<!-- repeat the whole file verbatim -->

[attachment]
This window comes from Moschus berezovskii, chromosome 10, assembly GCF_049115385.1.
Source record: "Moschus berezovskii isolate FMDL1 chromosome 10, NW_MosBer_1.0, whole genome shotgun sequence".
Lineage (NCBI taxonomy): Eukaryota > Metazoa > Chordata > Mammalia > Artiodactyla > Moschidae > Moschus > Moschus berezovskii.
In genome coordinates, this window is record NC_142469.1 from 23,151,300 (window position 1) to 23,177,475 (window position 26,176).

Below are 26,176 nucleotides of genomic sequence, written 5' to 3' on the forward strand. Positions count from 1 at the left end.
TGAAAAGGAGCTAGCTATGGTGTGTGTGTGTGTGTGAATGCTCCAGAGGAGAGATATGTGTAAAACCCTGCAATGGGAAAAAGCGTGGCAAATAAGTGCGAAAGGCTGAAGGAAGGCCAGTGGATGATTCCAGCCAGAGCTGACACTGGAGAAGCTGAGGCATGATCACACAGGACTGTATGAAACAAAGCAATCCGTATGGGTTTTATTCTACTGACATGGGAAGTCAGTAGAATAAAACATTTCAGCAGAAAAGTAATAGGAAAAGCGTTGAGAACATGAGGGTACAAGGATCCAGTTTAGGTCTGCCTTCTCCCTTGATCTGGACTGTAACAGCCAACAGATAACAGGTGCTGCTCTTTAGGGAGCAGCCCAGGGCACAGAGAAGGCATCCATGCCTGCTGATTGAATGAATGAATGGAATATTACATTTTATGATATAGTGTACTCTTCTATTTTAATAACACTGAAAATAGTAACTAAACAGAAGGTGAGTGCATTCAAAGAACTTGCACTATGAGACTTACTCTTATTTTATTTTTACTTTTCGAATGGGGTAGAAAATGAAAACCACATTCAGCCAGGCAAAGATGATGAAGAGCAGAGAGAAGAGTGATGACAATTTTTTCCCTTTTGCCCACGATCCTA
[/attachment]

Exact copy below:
This window comes from Moschus berezovskii, chromosome 10, assembly GCF_049115385.1.
Source record: "Moschus berezovskii isolate FMDL1 chromosome 10, NW_MosBer_1.0, whole genome shotgun sequence".
Lineage (NCBI taxonomy): Eukaryota > Metazoa > Chordata > Mammalia > Artiodactyla > Moschidae > Moschus > Moschus berezovskii.
In genome coordinates, this window is record NC_142469.1 from 23,151,300 (window position 1) to 23,177,475 (window position 26,176).

Below are 26,176 nucleotides of genomic sequence, written 5' to 3' on the forward strand. Positions count from 1 at the left end.
TGAAAAGGAGCTAGCTATGGTGTGTGTGTGTGTGTGAATGCTCCAGAGGAGAGATATGTGTAAAACCCTGCAATGGGAAAAAGCGTGGCAAATAAGTGCGAAAGGCTGAAGGAAGGCCAGTGGATGATTCCAGCCAGAGCTGACACTGGAGAAGCTGAGGCATGATCACACAGGACTGTATGAAACAAAGCAATCCGTATGGGTTTTATTCTACTGACATGGGAAGTCAGTAGAATAAAACATTTCAGCAGAAAAGTAATAGGAAAAGCGTTGAGAACATGAGGGTACAAGGATCCAGTTTAGGTCTGCCTTCTCCCTTGATCTGGACTGTAACAGCCAACAGATAACAGGTGCTGCTCTTTAGGGAGCAGCCCAGGGCACAGAGAAGGCATCCATGCCTGCTGATTGAATGAATGAATGGAATATTACATTTTATGATATAGTGTACTCTTCTATTTTAATAACACTGAAAATAGTAACTAAACAGAAGGTGAGTGCATTCAAAGAACTTGCACTATGAGACTTACTCTTATTTTATTTTTACTTTTCGAATGGGGTAGAAAATGAAAACCACATTCAGCCAGGCAAAGATGATGAAGAGCAGAGAGAAGAGTGATGACAATTTTTTCCCTTTTGCCCACGATCCTA